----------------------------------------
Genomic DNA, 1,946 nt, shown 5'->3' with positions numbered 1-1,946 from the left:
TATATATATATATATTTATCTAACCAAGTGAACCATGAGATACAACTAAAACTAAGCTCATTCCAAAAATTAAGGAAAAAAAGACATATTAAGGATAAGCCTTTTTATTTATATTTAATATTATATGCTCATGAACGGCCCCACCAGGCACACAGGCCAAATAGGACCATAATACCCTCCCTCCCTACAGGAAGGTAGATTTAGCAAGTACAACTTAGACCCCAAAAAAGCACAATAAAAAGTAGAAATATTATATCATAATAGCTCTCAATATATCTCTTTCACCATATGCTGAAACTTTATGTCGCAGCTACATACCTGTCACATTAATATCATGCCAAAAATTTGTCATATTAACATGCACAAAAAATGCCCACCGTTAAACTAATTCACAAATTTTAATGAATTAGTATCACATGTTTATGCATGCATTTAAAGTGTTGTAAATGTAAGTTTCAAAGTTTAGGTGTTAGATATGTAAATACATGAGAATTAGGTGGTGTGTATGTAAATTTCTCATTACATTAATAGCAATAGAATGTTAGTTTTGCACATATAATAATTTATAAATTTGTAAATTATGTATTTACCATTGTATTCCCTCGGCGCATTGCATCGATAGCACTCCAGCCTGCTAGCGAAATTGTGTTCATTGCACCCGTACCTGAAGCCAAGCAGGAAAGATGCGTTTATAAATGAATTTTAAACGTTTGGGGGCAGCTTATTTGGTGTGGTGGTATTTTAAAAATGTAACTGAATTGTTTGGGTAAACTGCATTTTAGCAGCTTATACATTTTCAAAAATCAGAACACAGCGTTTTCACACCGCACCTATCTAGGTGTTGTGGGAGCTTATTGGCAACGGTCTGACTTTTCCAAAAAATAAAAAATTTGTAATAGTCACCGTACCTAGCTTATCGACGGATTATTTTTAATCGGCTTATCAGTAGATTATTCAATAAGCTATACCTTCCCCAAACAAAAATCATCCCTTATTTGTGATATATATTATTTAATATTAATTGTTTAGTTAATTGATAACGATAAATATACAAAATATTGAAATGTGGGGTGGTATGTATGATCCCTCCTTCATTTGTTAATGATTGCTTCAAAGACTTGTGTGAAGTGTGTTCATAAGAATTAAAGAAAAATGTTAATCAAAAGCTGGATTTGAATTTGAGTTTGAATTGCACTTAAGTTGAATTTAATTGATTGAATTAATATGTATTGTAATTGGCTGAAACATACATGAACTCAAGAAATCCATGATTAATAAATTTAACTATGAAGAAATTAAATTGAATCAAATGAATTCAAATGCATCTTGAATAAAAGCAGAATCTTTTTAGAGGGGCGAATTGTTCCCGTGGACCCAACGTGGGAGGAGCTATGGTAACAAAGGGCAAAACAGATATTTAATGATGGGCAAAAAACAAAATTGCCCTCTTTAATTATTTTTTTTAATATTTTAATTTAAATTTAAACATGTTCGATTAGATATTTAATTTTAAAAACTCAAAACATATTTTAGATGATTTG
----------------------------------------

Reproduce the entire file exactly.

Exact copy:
Genomic DNA, 1,946 nt, shown 5'->3' with positions numbered 1-1,946 from the left:
TATATATATATATATTTATCTAACCAAGTGAACCATGAGATACAACTAAAACTAAGCTCATTCCAAAAATTAAGGAAAAAAAGACATATTAAGGATAAGCCTTTTTATTTATATTTAATATTATATGCTCATGAACGGCCCCACCAGGCACACAGGCCAAATAGGACCATAATACCCTCCCTCCCTACAGGAAGGTAGATTTAGCAAGTACAACTTAGACCCCAAAAAAGCACAATAAAAAGTAGAAATATTATATCATAATAGCTCTCAATATATCTCTTTCACCATATGCTGAAACTTTATGTCGCAGCTACATACCTGTCACATTAATATCATGCCAAAAATTTGTCATATTAACATGCACAAAAAATGCCCACCGTTAAACTAATTCACAAATTTTAATGAATTAGTATCACATGTTTATGCATGCATTTAAAGTGTTGTAAATGTAAGTTTCAAAGTTTAGGTGTTAGATATGTAAATACATGAGAATTAGGTGGTGTGTATGTAAATTTCTCATTACATTAATAGCAATAGAATGTTAGTTTTGCACATATAATAATTTATAAATTTGTAAATTATGTATTTACCATTGTATTCCCTCGGCGCATTGCATCGATAGCACTCCAGCCTGCTAGCGAAATTGTGTTCATTGCACCCGTACCTGAAGCCAAGCAGGAAAGATGCGTTTATAAATGAATTTTAAACGTTTGGGGGCAGCTTATTTGGTGTGGTGGTATTTTAAAAATGTAACTGAATTGTTTGGGTAAACTGCATTTTAGCAGCTTATACATTTTCAAAAATCAGAACACAGCGTTTTCACACCGCACCTATCTAGGTGTTGTGGGAGCTTATTGGCAACGGTCTGACTTTTCCAAAAAATAAAAAATTTGTAATAGTCACCGTACCTAGCTTATCGACGGATTATTTTTAATCGGCTTATCAGTAGATTATTCAATAAGCTATACCTTCCCCAAACAAAAATCATCCCTTATTTGTGATATATATTATTTAATATTAATTGTTTAGTTAATTGATAACGATAAATATACAAAATATTGAAATGTGGGGTGGTATGTATGATCCCTCCTTCATTTGTTAATGATTGCTTCAAAGACTTGTGTGAAGTGTGTTCATAAGAATTAAAGAAAAATGTTAATCAAAAGCTGGATTTGAATTTGAGTTTGAATTGCACTTAAGTTGAATTTAATTGATTGAATTAATATGTATTGTAATTGGCTGAAACATACATGAACTCAAGAAATCCATGATTAATAAATTTAACTATGAAGAAATTAAATTGAATCAAATGAATTCAAATGCATCTTGAATAAAAGCAGAATCTTTTTAGAGGGGCGAATTGTTCCCGTGGACCCAACGTGGGAGGAGCTATGGTAACAAAGGGCAAAACAGATATTTAATGATGGGCAAAAAACAAAATTGCCCTCTTTAATTATTTTTTTTAATATTTTAATTTAAATTTAAACATGTTCGATTAGATATTTAATTTTAAAAACTCAAAACATATTTTAGATGATTTG